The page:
It seems appropriate that a few days after one of the best point guards in women's basketball history was inducted into the Naismith Hall of Fame, we would pick our top five at that position for this WNBA season.
Suffice it to say, Dawn Staley would praise this quintet because they've all been good on-court leaders for their teams in 2013. They have slightly different skill sets but similar mindsets: They want the responsibility of directing the offense.
Only one of our five is having much success from behind the arc this season, but four of the five are averaging in double figures in scoring. All of them, though, share a keen ability to be playmakers.
Incidentally, in this list, we did not include either Phoenix's Diana Taurasi (6.1 assists per game) or New York's Cappie Pondexter (4.0 APG), even though they essentially do play a lot of point guard. However, they were both on our top-five shooting guard list. It's an example of why it can be tough to label players. You could potentially call those two "super guards" for all that they do with both scoring and distribution.
That said, this group of five has been pretty super itself. Enough so that there were a few others -- such as Seattle's Temeka Johnson, subbing in very solidly this season for an injured Sue Bird -- who just missed the cut. -- Mechelle Voepel
1. Lindsay Whalen, Minnesota: She's the only one of these five who has a WNBA title, and her Lynx are in the hunt for one again. She's currently averaging a career-high 14.5 points, the best this year among this group. Whalen is doing that with her trademark penetration. She might not be Danielle Robinson-quick (more on her in a bit), but Whalen has an uncanny knack for finding daylight.
She is not, however, scoring from behind the arc; Whalen is 0-for-8 from there in 2013. But that's not what the Lynx need from her. They ask her to aggressively figure out the best scoring option each trip down the court, including calling her own number. Her 5.9 assists per game tie a career best; that was also her average in Minnesota's championship season of 2011. Wisely, the Lynx just signed her to a contract extension. -- Mechelle Voepel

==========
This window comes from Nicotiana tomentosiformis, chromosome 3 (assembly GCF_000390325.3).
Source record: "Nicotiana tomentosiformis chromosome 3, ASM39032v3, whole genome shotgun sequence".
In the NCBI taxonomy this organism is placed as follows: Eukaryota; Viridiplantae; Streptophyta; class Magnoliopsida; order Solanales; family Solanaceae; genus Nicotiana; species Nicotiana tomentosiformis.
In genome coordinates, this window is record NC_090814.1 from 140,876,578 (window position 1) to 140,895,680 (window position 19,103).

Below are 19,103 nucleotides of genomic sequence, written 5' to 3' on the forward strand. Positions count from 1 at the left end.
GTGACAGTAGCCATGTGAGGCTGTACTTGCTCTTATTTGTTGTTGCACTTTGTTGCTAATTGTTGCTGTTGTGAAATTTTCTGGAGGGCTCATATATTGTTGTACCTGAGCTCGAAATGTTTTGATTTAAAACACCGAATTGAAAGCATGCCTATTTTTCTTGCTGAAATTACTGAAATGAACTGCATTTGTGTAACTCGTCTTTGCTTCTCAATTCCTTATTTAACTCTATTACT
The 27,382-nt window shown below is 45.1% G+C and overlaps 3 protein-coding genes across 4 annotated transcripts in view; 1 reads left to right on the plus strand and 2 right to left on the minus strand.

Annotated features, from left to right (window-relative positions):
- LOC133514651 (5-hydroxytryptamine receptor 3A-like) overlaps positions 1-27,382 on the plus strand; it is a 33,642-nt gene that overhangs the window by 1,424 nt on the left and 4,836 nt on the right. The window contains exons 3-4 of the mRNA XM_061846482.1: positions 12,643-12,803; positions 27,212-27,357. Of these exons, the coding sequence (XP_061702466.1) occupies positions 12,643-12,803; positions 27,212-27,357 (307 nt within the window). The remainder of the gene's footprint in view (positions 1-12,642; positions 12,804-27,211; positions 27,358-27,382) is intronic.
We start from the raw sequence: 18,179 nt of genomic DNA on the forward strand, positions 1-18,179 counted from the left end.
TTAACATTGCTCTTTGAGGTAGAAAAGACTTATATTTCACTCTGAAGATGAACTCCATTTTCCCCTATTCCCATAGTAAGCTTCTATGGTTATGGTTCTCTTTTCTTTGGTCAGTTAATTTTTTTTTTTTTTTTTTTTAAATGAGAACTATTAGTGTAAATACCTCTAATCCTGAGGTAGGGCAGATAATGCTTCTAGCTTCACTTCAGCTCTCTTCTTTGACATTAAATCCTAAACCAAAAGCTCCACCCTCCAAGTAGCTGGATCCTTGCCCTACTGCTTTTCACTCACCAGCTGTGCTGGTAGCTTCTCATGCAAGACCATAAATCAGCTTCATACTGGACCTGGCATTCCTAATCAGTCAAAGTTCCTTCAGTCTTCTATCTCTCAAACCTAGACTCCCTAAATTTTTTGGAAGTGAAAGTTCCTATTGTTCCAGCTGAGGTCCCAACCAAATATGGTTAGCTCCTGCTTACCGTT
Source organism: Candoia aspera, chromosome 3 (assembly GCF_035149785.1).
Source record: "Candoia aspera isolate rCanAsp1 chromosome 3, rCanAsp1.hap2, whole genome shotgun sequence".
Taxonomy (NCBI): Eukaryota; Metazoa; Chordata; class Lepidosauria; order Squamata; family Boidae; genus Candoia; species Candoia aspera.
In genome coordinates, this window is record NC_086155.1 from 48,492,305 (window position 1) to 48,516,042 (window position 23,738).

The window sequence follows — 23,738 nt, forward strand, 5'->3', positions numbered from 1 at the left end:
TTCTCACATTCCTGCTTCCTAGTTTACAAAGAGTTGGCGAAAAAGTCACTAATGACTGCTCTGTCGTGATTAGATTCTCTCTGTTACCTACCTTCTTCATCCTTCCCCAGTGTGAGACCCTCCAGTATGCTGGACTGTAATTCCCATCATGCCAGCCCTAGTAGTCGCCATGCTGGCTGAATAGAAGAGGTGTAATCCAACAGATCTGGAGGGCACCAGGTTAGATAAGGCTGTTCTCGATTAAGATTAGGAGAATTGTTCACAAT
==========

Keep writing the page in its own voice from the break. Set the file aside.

2. Ivory Latta, Washington: Now here is the 3-point shooter of this group; Latta has made 63 of 167 shots from behind the arc this season and has 291 treys in her WNBA career. Latta is also making teams pay when she goes to the foul line, where she's shooting a career-high 91.1 percent (82-of-90). Latta is leading the Mystics in scoring, at 13.7 points per game, and in assists with a career-high average of 4.5.
She came to Washington as a free agent after playing the previous three seasons in Tulsa. First-year Mystics coach Mike Thibault targeted signing Latta as one of his top priorities, and she has brought to D.C. everything he hoped she would with her offense, defense, leadership and energy. -- Mechelle Voepel
3. Lindsey Harding, Los Angeles: Harding was viewed as the last piece of the puzzle that would make Los Angeles a championship contender this season, and she has been just that for the Sparks. Harding is averaging a career-best 5.3 assists per game, plus 11.1 points on a team with a bevy of offensive options.
Like Whalen, Harding is not doing much from behind the arc, where she's 4-of-22. But that's OK, because in a three-guard rotation with Kristi Toliver and Alana Beard, Harding is playing nearly 31 minutes a game and assuming the floor-general role most of the time. Harding's postseason experience -- she'll be making her fifth straight playoff appearance, having gone twice with Washington and twice with Atlanta -- will benefit the Sparks as they attempt to make a title run. -- Michelle Smith
4. Danielle Robinson, San Antonio: The Silver Stars will not be going to the playoffs for the first time since 2006, but not for lack of effort from D-Rob. A knee sprain has sidelined her; she hasn't played since Aug. 21. But in the 25 games she did play, Robinson averaged a league-best 6.7 assists, along with 11.2 points, which is the best of her three-season career.
One of the quickest players in the league since she was drafted in 2011, she has honed her decision-making and worked on her patience. She has needed a lot of both those things this season, when the Silver Stars have been without veteran standouts Becky Hammon and Sophia Young. Robinson is not a 3-point threat -- she has yet to make a shot from behind the arc in her WNBA career (0-for-14) -- but she is terrific at pushing the pace and exhausting defenses. -- Mechelle Voepel
5. Courtney Vandersloot, Chicago: Vandersloot zoomed up the WNBA draft board back in 2011 after her star-making appearance in the NCAA tournament, leading Gonzaga to the Elite Eight. But it has taken a little time for her to adjust to the speed and physicality of the pro game. Her first two WNBA seasons were plagued by turnovers and tentativeness, things that are greatly reduced this year.
Sure, Vandersloot has plenty of great dishing options with Sylvia Fowles, Swin Cash, Epiphanny Prince and now the stellar Elena Delle Donne. But her individual improvement is clear as well. She's fourth in the league in assists (5.6 per game), her turnovers are down, and at 8.9 points per game, she has continued to be a reliable scorer. That includes a run of seven consecutive games in August where she scored in double figures. -- Michelle Smith